If you are a person of average proportions, your arm span will be roughly equal to your height in inches. So there is often a direct correlation between a person's height and their draw length as well. Once you have computed your draw length using the method above, you can double-check yourself by using the scale below to see if your number is within the expected range.
LONG DRAW SHOOTERS:
SHORT DRAW SHOOTERS:
The next likely consideration is, "How much do I wish to spend?". This is the point where things become a bit more complex. Unlike compound bows, which use basically the same materials throughout the industry, traditional bows are manufactured from a tremendous variety of materials. The choice of materials and construction will directly affect the shooting experience. The most critical area of traditional bows is the limbs, you could have a grip made of pressed cardboard and as long as the limbs were of good quality, the bow would still shoot and feel good. Common combinations of materials for limbs include fiberglass, laminated maple and fiberglass, and bamboo and carbon fiber. You will find that in most circumstances, within limits, as the quality of materials and cost increase, the draw becomes more smooth, stacking disappears, and velocity ramps up quickly. When a bow stacks, the increase in draw weight per inch of draw length becomes cumulative, rather than a gentle ramp up to peak weight; the weight curve shoots up quickly at the end of the draw stroke. Stacking is the bitter enemy of efficiency and comfortable shooting. The next factor in price is choice of woods and cosmetics. Exotic African hardwoods cost more than good old American walnut. They however are more temperature stable, and there is no denying their beauty. You can go absolutely wild with the exotic woods or keep it simple. The sky is the limit on how far you can go with a custom traditional bow.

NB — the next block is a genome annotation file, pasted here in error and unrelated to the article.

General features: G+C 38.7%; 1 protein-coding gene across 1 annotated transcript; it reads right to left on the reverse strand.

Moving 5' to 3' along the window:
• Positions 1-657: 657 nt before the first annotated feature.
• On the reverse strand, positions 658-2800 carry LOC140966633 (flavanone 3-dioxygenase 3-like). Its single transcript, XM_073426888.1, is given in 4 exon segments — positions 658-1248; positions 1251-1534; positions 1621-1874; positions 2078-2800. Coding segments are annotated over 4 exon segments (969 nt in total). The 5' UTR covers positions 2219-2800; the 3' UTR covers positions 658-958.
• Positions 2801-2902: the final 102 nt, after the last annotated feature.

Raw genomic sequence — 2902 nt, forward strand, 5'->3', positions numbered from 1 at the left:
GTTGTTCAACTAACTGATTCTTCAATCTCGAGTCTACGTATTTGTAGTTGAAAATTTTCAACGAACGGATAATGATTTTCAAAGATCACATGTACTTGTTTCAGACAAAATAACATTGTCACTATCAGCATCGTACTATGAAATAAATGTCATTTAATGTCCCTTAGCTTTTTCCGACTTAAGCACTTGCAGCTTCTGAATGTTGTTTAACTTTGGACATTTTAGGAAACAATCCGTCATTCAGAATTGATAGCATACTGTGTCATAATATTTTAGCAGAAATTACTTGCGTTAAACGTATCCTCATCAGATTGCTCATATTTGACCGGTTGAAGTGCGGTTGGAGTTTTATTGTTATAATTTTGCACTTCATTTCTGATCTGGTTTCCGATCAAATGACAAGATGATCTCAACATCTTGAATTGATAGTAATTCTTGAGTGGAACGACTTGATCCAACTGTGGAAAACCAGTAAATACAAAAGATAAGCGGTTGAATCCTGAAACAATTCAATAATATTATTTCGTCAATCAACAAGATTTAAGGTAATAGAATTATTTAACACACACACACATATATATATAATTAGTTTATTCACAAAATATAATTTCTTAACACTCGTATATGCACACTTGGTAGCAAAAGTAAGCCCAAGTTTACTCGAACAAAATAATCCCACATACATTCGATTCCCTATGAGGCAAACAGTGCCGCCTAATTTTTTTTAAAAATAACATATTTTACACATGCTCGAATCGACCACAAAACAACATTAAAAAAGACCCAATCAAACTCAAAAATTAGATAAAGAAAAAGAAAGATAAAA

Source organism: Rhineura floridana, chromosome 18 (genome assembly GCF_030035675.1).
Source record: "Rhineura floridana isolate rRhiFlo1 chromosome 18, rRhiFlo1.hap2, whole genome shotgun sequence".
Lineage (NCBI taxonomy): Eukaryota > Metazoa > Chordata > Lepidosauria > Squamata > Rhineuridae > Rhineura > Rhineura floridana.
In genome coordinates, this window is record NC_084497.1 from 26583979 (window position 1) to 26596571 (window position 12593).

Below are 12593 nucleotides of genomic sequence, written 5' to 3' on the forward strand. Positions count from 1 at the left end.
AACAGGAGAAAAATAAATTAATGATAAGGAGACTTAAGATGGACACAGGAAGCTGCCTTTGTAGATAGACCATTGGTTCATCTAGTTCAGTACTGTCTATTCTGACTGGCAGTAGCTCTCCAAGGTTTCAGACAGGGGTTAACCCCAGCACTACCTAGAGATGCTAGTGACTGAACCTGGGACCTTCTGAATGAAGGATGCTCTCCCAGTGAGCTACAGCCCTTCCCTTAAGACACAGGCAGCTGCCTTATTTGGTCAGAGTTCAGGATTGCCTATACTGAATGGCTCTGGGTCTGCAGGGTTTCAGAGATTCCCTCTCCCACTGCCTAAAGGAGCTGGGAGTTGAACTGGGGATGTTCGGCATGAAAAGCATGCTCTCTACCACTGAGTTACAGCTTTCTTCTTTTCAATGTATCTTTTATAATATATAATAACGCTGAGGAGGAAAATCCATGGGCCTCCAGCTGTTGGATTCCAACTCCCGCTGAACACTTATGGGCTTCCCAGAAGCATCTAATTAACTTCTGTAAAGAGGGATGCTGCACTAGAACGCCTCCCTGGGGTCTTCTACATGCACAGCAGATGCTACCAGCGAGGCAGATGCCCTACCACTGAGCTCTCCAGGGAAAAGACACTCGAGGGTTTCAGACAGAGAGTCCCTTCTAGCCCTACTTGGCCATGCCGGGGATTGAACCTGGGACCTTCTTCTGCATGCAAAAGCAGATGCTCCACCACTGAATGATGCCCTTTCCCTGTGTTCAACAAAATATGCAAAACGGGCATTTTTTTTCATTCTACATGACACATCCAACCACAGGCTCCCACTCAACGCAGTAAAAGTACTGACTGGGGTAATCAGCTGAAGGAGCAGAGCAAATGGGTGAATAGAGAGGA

Now to enter the technical aspects of traditional archery. String materials and design, arrow selection, fletching selection, and rest style are among many factors to be considered when making a decision regarding our next bow. String materials have been a hotly discussed topic in recent years. The biggest battle being Fast Flight vs. Dacron. To make a long story short, Fast Flight strings will damage limb tips if they are not reinforced for the use of that type material. Dacron is the old standby; however, it stretches more than Fast Flight resulting in more required maintenance. Generally, if your bow has limb tips that can support the use of Fast Flight, use it. Otherwise, stick to Dacron. There are two string making techniques commonly encountered in traditional bows. The "endless loop" string is made of one continuous loop of string material, then served at both ends to bind the strands together and protect them, with a center serving in the middle to draw the bow and to support a nocking point. The "endless loop" type string is the strongest of string designs and is the type utilized on modern compound bow equipment. Flemish Twist strings are based on a very old design that allows a single string to fit many bows.